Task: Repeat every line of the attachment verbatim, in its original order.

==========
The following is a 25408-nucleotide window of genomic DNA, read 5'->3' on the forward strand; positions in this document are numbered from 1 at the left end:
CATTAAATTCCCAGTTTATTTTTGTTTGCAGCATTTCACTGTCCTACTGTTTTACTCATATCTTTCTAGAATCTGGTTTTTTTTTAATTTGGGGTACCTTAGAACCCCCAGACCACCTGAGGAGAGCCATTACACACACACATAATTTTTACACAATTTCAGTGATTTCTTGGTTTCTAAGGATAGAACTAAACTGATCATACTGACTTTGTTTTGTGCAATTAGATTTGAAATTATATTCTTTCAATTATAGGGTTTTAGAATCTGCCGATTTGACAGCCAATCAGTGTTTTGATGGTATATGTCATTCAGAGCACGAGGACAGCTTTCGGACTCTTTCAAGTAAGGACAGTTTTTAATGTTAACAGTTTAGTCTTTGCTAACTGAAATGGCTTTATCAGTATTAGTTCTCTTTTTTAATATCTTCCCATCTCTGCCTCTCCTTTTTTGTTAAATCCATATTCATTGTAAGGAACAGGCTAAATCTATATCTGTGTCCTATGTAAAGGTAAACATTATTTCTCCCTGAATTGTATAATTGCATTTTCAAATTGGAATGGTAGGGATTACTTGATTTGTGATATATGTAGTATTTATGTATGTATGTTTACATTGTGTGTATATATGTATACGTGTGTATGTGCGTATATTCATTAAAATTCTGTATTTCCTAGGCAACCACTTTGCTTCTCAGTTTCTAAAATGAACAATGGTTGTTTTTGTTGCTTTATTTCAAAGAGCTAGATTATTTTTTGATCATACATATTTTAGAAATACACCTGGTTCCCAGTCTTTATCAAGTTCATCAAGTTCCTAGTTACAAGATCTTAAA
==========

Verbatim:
The following is a 25408-nucleotide window of genomic DNA, read 5'->3' on the forward strand; positions in this document are numbered from 1 at the left end:
CATTAAATTCCCAGTTTATTTTTGTTTGCAGCATTTCACTGTCCTACTGTTTTACTCATATCTTTCTAGAATCTGGTTTTTTTTTAATTTGGGGTACCTTAGAACCCCCAGACCACCTGAGGAGAGCCATTACACACACACATAATTTTTACACAATTTCAGTGATTTCTTGGTTTCTAAGGATAGAACTAAACTGATCATACTGACTTTGTTTTGTGCAATTAGATTTGAAATTATATTCTTTCAATTATAGGGTTTTAGAATCTGCCGATTTGACAGCCAATCAGTGTTTTGATGGTATATGTCATTCAGAGCACGAGGACAGCTTTCGGACTCTTTCAAGTAAGGACAGTTTTTAATGTTAACAGTTTAGTCTTTGCTAACTGAAATGGCTTTATCAGTATTAGTTCTCTTTTTTAATATCTTCCCATCTCTGCCTCTCCTTTTTTGTTAAATCCATATTCATTGTAAGGAACAGGCTAAATCTATATCTGTGTCCTATGTAAAGGTAAACATTATTTCTCCCTGAATTGTATAATTGCATTTTCAAATTGGAATGGTAGGGATTACTTGATTTGTGATATATGTAGTATTTATGTATGTATGTTTACATTGTGTGTATATATGTATACGTGTGTATGTGCGTATATTCATTAAAATTCTGTATTTCCTAGGCAACCACTTTGCTTCTCAGTTTCTAAAATGAACAATGGTTGTTTTTGTTGCTTTATTTCAAAGAGCTAGATTATTTTTTGATCATACATATTTTAGAAATACACCTGGTTCCCAGTCTTTATCAAGTTCATCAAGTTCCTAGTTACAAGATCTTAAA